by Cindy Merilas, Data & Analytics
‘Data scientist’ has been dubbed the “hottest profession of the year” once again, according to job listing data. For the fourth year in a row, being a data scientist has been ranked the “best job in America”, with 6,510 current open positions paying on average a base salary of $108,000, according to Glassdoor’s 50 Best Jobs In America for 2019. Glassdoor’s criteria and selection process saw professions assessed and determined by weighing up three key factors: earning potential, job satisfaction and the number of job openings. Who knew being able to crunch data would become a skill so highly sought after? Apparently, it has been recognised for its potential for some time now. Demand for data scientists has been growing steadily since it was first dubbed “sexiest job of the 21st century” by Harvard Business Review back in 2012, and today there are more than 3,200 openings every month – a meaningful figure when one considers America’s unemployment rate was around 7 percent in July 2019.
Those companies hiring data scientists are not insignificant either: Amazon, Walmart and Apple are among the top 20 hirers of data scientists – signalling that for those seeking opportunities with “sure thing” companies, the opportunities are endless as a data scientist. In fact, IBM recently published a study that claimed the world needs 28 percent more data scientists around the world by 2020 to meet increased demand. According to LinkedIn, there has been a 56 percent increase in job openings for data scientists in the U.S. over the past year alone.
Almost every industry needs experts to analyse data and keep the tech world turning. In sectors such as finance and marketing, data analysts get paid to find gold nuggets of information in streams full of meaningless figures, while the automation, medical, agriculture and IT sectors also need a constant array of data scientists on hand to analyse consumption trends, employee data and more. Amazon for example recently hired a data scientist to figure out why healthcare costs for employees are constantly increasing but employee health isn’t improving overall. The opportunities within the field are endless.
According to those already working in the industry, to “make it” in the field one doesn’t necessarily need to start out as a data scientist. In fact science students with a philosophy background can be groomed to become data science experts, all that is needed is a ‘scientific mindset’. But getting the right qualifications certainly does help.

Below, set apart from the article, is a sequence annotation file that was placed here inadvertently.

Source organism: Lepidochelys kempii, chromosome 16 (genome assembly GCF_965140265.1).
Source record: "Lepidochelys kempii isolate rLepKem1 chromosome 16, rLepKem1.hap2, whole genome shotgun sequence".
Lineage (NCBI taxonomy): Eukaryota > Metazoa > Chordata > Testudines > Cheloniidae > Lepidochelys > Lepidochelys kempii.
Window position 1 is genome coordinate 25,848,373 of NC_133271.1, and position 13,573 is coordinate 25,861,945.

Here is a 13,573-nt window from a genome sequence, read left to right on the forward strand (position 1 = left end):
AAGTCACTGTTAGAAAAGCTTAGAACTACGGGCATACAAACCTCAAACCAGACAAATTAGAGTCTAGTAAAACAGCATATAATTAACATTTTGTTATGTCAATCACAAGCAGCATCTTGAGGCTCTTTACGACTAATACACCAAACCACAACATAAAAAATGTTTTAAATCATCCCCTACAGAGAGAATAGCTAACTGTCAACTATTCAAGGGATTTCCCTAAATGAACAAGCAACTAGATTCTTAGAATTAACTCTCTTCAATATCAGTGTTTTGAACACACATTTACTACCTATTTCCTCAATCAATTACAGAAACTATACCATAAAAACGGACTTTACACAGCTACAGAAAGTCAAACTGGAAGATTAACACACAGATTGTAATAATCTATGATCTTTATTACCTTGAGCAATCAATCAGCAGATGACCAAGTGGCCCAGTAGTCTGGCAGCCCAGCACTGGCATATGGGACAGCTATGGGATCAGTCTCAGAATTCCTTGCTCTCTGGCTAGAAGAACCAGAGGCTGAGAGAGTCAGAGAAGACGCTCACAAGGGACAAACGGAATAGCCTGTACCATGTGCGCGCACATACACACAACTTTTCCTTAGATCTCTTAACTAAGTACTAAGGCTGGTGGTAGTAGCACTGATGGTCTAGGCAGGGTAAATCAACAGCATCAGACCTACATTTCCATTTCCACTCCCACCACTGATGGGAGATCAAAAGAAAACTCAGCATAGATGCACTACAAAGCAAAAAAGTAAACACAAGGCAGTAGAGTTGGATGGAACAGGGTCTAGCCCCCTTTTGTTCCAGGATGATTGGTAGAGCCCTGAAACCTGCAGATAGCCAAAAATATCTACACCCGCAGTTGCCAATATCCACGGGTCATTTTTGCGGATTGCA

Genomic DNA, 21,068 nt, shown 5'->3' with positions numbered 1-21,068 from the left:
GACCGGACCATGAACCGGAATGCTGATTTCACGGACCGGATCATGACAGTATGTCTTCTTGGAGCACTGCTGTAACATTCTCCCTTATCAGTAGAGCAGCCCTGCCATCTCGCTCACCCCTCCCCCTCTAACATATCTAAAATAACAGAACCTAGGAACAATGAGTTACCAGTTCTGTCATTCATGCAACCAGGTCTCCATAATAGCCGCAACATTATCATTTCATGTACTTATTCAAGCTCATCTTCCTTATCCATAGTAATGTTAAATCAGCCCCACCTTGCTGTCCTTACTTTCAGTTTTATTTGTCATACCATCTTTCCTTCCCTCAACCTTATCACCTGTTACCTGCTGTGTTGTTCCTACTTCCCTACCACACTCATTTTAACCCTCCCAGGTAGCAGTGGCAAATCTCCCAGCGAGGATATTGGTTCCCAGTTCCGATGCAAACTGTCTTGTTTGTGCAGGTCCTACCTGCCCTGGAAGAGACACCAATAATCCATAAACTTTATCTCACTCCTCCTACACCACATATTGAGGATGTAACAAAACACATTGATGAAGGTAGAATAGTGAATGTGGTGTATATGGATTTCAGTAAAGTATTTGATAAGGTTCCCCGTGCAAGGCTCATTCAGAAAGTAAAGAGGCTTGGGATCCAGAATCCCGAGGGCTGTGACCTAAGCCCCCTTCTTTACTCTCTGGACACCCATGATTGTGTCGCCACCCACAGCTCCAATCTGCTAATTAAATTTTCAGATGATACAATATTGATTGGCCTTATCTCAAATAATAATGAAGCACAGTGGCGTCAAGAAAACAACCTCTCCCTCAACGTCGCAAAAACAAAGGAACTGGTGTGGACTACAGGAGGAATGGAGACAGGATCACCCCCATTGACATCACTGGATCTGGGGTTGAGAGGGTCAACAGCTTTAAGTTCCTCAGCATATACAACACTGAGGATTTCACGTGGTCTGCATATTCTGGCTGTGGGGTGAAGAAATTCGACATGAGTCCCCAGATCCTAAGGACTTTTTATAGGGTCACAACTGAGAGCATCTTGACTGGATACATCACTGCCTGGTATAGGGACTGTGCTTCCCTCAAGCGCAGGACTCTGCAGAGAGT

A Bachelor’s Degree in either IT, computer science, math, physics or a related field is absolutely required to become a data scientist, followed by ideally a Master’s Degree in data or a similar field. Following this, many opt for the more traditional University route to gain data science qualifications, however specialised training is becoming increasingly available online, making data science training very accessible to computer scientists and IT specialists worldwide.
Simplilearn’s data science with python course co-developed with IBM, for example, helps wannabe-data scientists master their data science and analytics techniques using Python programming, which is generally considered the best high-level, general-purpose programming language. In the online 68-hour course, students learn the essential concepts of Python programming and gain deep knowledge in data analytics, machine learning, data visualization, web scraping, and natural language processing, enabling them to kickstart a career in data science shortly after completing the course.
With dedicated mentoring sessions from a team of industry experts, Simplilearn’s interactive course uses Jupyter notebooks labs to lead students through four real-life industry-based projects in the domains of telecom, finance, etc, meaning that the lessons are applicable to the professional world. Skills gained throughout the online course include: the ability to perform scientific and technical computing using the SciPy package and its sub-packages such as Integrate, Optimize, Statistics, IO and Weave; expertise in machine learning using the Scikit-Learn package; and the ability to perform high-level mathematical computing using the NumPy package and its large library of mathematical functions, among other things.
Sutirtha Sahu, a student who took the course recently, said, “The course material is very well designed — starting with basics for beginners and then moving towards more advanced concepts. The tutors are very supportive, too, and try to keep the sessions quite interactive. They are always ready to repeat a particular idea until the majority of the learners understood the concept… Overall, a perfect experience and I recommend to learners who want to keep themselves updated with market requirements.”
The projects undertaken in this course add a great value to anyone. There are eight industry projects covered from Amazon, Walmart, Comcast, IBM, NYC 311, MovieLens, Stick Market and Titanic.
Recommended for anyone with a vested interest in the field of data science, for analytics professionals seeking to gain an understanding of Python, IT professionals interested in pursuing a career in analytics, or graduates looking to build a career in analytics and data science, Simplilearn’s course in data science is one surefire way to take advantage of the booming industry’s opportunities.